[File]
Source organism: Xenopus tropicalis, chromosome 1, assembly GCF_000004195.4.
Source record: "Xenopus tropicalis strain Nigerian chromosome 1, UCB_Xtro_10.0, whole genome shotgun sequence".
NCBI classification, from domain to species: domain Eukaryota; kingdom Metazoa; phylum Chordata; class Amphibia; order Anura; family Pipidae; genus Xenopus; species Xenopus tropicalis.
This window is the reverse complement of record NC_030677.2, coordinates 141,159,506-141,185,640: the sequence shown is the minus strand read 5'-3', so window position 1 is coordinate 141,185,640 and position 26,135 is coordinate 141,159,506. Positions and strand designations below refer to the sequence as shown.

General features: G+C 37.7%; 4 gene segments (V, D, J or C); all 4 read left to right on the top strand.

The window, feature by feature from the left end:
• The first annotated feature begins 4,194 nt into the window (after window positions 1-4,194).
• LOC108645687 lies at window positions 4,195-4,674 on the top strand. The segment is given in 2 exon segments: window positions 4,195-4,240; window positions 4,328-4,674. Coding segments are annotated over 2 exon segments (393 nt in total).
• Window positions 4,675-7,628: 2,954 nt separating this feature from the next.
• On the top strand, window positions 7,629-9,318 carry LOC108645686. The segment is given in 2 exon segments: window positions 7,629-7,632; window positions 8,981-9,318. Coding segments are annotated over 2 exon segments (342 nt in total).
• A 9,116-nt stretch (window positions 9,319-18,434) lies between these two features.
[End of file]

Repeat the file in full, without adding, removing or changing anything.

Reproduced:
Source organism: Xenopus tropicalis, chromosome 1, assembly GCF_000004195.4.
Source record: "Xenopus tropicalis strain Nigerian chromosome 1, UCB_Xtro_10.0, whole genome shotgun sequence".
NCBI classification, from domain to species: domain Eukaryota; kingdom Metazoa; phylum Chordata; class Amphibia; order Anura; family Pipidae; genus Xenopus; species Xenopus tropicalis.
This window is the reverse complement of record NC_030677.2, coordinates 141,159,506-141,185,640: the sequence shown is the minus strand read 5'-3', so window position 1 is coordinate 141,185,640 and position 26,135 is coordinate 141,159,506. Positions and strand designations below refer to the sequence as shown.

General features: G+C 37.7%; 4 gene segments (V, D, J or C); all 4 read left to right on the top strand.

The window, feature by feature from the left end:
• The first annotated feature begins 4,194 nt into the window (after window positions 1-4,194).
• LOC108645687 lies at window positions 4,195-4,674 on the top strand. The segment is given in 2 exon segments: window positions 4,195-4,240; window positions 4,328-4,674. Coding segments are annotated over 2 exon segments (393 nt in total).
• Window positions 4,675-7,628: 2,954 nt separating this feature from the next.
• On the top strand, window positions 7,629-9,318 carry LOC108645686. The segment is given in 2 exon segments: window positions 7,629-7,632; window positions 8,981-9,318. Coding segments are annotated over 2 exon segments (342 nt in total).
• A 9,116-nt stretch (window positions 9,319-18,434) lies between these two features.